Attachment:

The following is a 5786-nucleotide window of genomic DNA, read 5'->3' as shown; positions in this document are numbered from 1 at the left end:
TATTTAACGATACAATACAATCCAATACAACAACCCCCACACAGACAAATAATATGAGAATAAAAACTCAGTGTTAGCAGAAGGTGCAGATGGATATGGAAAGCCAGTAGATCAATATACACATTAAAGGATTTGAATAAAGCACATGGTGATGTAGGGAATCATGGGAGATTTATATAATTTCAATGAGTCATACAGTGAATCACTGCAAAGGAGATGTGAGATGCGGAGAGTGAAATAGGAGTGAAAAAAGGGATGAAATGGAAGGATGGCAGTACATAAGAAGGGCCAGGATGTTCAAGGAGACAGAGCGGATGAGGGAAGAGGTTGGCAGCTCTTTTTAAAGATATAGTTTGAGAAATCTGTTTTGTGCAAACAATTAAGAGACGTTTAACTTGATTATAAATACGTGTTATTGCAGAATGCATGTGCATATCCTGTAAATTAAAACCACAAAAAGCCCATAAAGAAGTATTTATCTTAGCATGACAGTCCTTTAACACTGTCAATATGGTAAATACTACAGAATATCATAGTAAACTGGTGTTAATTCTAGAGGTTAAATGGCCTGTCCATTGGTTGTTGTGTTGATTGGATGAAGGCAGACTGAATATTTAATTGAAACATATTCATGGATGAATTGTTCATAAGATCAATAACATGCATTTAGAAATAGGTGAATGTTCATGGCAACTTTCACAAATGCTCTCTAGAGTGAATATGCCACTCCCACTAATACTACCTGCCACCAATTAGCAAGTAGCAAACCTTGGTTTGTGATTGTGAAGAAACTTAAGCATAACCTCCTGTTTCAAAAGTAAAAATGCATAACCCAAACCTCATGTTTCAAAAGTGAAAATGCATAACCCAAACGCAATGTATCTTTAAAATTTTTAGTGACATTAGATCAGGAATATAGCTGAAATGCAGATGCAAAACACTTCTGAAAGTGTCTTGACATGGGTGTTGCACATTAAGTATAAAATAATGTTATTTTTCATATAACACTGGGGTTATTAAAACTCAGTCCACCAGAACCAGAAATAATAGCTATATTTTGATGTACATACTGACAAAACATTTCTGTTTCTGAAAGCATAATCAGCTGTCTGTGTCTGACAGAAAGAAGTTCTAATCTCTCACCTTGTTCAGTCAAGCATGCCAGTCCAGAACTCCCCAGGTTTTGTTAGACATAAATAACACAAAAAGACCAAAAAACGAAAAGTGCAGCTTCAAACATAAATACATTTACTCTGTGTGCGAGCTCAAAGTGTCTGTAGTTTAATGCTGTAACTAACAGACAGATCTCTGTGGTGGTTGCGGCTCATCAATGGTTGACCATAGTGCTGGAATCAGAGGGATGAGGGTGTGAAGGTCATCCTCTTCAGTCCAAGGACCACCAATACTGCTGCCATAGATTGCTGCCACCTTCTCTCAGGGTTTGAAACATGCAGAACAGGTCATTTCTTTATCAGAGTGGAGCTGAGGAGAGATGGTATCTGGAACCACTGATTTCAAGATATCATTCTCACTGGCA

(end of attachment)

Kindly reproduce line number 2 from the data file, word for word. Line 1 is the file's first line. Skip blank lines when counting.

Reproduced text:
TATTTAACGATACAATACAATCCAATACAACAACCCCCACACAGACAAATAATATGAGAATAAAAACTCAGTGTTAGCAGAAGGTGCAGATGGATATGGAAAGCCAGTAGATCAATATACACATTAAAGGATTTGAATAAAGCACATGGTGATGTAGGGAATCATGGGAGATTTATATAATTTCAATGAGTCATACAGTGAATCACTGCAAAGGAGATGTGAGATGCGGAGAGTGAAATAGGAGTGAAAAAAGGGATGAAATGGAAGGATGGCAGTACATAAGAAGGGCCAGGATGTTCAAGGAGACAGAGCGGATGAGGGAAGAGGTTGGCAGCTCTTTTTAAAGATATAGTTTGAGAAATCTGTTTTGTGCAAACAATTAAGAGACGTTTAACTTGATTATAAATACGTGTTATTGCAGAATGCATGTGCATATCCTGTAAATTAAAACCACAAAAAGCCCATAAAGAAGTATTTATCTTAGCATGACAGTCCTTTAACACTGTCAATATGGTAAATACTACAGAATATCATAGTAAACTGGTGTTAATTCTAGAGGTTAAATGGCCTGTCCATTGGTTGTTGTGTTGATTGGATGAAGGCAGACTGAATATTTAATTGAAACATATTCATGGATGAATTGTTCATAAGATCAATAACATGCATTTAGAAATAGGTGAATGTTCATGGCAACTTTCACAAATGCTCTCTAGAGTGAATATGCCACTCCCACTAATACTACCTGCCACCAATTAGCAAGTAGCAAACCTTGGTTTGTGATTGTGAAGAAACTTAAGCATAACCTCCTGTTTCAAAAGTAAAAATGCATAACCCAAACCTCATGTTTCAAAAGTGAAAATGCATAACCCAAACGCAATGTATCTTTAAAATTTTTAGTGACATTAGATCAGGAATATAGCTGAAATGCAGATGCAAAACACTTCTGAAAGTGTCTTGACATGGGTGTTGCACATTAAGTATAAAATAATGTTATTTTTCATATAACACTGGGGTTATTAAAACTCAGTCCACCAGAACCAGAAATAATAGCTATATTTTGATGTACATACTGACAAAACATTTCTGTTTCTGAAAGCATAATCAGCTGTCTGTGTCTGACAGAAAGAAGTTCTAATCTCTCACCTTGTTCAGTCAAGCATGCCAGTCCAGAACTCCCCAGGTTTTGTTAGACATAAATAACACAAAAAGACCAAAAAACGAAAAGTGCAGCTTCAAACATAAATACATTTACTCTGTGTGCGAGCTCAAAGTGTCTGTAGTTTAATGCTGTAACTAACAGACAGATCTCTGTGGTGGTTGCGGCTCATCAATGGTTGACCATAGTGCTGGAATCAGAGGGATGAGGGTGTGAAGGTCATCCTCTTCAGTCCAAGGACCACCAATACTGCTGCCATAGATTGCTGCCACCTTCTCTCAGGGTTTGAAACATGCAGAACAGGTCATTTCTTTATCAGAGTGGAGCTGAGGAGAGATGGTATCTGGAACCACTGATTTCAAGATATCATTCTCACTGGCA